In the “Skills and Ads” section itself, you can have up to 50 skills, but profile viewers can only see your top three, so choose the most important for these slots. You can also get other people in your network to attest to your abilities.

21. Look for strong, relevant, and recent recommendations

“Recommendations really add credibility to who you are as a professional.” You can ask people you’ve worked closely with for recommendations, but “be sure to give the person talking points that will help shape the story you want your profile to tell.”

Your recommender should know what your goals are for your next career steps as well as what skills and experiences you want to emphasize. And keep your recommendations fresh. Setting calendar reminders at least twice a year to secure new recommendations.

22. Give them in return

The best way to get a recommendation is to give one. If you write a recommendation for a coworker, they are likely to return the favor. Also, it is a good practice to help people in your network.

23. Don’t Forget About Your “Interests” Section

The “Interests” section at the bottom of your profile is often overlooked, but it’s the secret to getting interesting and shareable content in your LinkedIn feed. LinkedIn will show you posts about topics in its “Interests” section and you can share and comment on these posts, or use them to find other professionals you want to network with.

24. Be Smart with Your Profile Settings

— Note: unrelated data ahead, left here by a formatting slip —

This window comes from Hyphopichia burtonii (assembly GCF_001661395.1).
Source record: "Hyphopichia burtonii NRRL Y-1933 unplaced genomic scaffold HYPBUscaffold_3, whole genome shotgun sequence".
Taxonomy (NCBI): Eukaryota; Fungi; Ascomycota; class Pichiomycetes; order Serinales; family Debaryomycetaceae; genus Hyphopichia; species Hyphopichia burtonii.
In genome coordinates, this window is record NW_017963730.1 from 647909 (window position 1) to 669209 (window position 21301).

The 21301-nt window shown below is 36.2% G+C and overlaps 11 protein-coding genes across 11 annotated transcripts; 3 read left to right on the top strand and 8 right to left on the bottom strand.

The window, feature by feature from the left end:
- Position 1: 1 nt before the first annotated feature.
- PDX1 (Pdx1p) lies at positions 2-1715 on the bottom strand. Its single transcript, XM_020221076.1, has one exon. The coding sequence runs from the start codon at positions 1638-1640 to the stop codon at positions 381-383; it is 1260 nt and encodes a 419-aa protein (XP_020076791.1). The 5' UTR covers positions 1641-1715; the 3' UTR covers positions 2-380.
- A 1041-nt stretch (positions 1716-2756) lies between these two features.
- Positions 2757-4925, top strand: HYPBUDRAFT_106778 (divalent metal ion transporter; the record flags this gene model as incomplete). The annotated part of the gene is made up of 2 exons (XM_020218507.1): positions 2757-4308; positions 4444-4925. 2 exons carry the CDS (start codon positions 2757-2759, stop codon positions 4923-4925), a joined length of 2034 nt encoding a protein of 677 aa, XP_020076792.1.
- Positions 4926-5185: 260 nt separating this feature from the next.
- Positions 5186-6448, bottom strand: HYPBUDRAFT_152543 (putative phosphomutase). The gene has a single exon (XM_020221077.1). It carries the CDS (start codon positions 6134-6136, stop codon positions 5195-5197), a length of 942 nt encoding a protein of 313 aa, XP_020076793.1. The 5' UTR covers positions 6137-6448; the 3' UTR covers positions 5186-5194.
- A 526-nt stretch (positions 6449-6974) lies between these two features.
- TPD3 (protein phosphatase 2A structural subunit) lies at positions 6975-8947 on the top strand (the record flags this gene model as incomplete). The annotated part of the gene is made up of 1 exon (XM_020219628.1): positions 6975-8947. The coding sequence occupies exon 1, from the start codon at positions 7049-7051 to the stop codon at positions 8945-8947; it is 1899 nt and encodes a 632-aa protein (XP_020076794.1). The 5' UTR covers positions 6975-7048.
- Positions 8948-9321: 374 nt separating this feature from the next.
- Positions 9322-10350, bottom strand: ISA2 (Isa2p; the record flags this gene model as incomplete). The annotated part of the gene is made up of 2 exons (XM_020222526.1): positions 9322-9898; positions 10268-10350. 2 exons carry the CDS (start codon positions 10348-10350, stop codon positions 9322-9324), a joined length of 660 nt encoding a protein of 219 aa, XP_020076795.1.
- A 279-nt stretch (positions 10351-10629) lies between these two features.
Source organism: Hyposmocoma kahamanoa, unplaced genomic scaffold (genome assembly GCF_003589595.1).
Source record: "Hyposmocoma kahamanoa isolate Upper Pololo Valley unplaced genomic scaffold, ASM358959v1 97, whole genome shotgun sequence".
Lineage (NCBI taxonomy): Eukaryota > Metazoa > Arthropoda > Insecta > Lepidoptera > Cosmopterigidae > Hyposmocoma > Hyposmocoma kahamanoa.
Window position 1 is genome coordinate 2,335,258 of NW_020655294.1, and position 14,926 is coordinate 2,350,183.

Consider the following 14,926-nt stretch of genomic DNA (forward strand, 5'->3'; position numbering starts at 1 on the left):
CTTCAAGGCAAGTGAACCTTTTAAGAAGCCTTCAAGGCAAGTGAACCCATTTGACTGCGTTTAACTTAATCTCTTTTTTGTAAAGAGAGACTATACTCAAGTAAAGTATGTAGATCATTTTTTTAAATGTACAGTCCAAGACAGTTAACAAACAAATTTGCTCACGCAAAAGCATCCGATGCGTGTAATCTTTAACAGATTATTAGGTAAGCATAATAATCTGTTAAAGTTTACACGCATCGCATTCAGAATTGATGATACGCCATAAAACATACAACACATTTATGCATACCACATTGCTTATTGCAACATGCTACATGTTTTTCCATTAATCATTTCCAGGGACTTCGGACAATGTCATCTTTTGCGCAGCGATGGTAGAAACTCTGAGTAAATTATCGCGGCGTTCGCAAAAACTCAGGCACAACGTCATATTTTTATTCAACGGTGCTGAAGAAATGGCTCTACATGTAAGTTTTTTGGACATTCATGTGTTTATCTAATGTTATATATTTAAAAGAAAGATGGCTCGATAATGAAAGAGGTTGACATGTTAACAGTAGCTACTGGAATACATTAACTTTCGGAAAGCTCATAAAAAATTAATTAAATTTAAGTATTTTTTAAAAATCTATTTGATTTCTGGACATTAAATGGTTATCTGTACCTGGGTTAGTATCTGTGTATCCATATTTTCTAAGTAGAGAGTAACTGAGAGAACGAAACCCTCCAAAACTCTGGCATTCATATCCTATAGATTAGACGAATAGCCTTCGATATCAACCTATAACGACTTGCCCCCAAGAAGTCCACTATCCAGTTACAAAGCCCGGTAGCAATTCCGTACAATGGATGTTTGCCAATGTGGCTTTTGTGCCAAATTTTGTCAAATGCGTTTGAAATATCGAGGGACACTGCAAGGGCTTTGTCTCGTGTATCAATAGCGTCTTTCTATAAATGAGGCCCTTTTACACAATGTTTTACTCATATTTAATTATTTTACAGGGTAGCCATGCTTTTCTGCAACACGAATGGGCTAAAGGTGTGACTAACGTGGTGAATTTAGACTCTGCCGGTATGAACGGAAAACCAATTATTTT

If you are job searching, you can adjust your profile settings to let recruiters know that you are ready to work. And if you don’t necessarily want your current employer to know about it, you can further modify your settings to hide this information from anyone who works at the same company. You can also control who sees your updates.

25. Link to Your LinkedIn on Your Resume

After putting all this work into your LinkedIn profile, don’t forget to direct people to it. You can add and even hyperlink your URLs directly to your resume so that anyone reading your resume on a computer can immediately know why you are a great candidate.

26. Stay Active

Once your profile is down, you can’t leave LinkedIn until the next time you apply for a job: You need to be an active user. “It’s Your Number One Way to See More Success on LinkedIn”

After actively commenting on posts, engaging with other users, and writing content on LinkedIn, Helo saw a 600% increase in its followers and connections and a 1,000% increase in profile views. Using LinkedIn actively will help you grow your network, become more visible to your existing network, and learn more about your role, industry, and potential opportunities.

27. Request Connections As Much As You Can

You can start building your professional network online by connecting with people you already know, but you can also request connections from people you don’t know who can help you grow in your career. For example, LinkedIn’s Alumni Tool (under the “Alumni” tab on your school’s profile) can help you find other professionals who have gone to your college.

Or you can request to join people who work in companies or jobs that interest you. You can also find people by searching for keywords like “product marketer” or “introvert” in the search bar.

28. Don’t Just Network—Use LinkedIn to Learn and Grow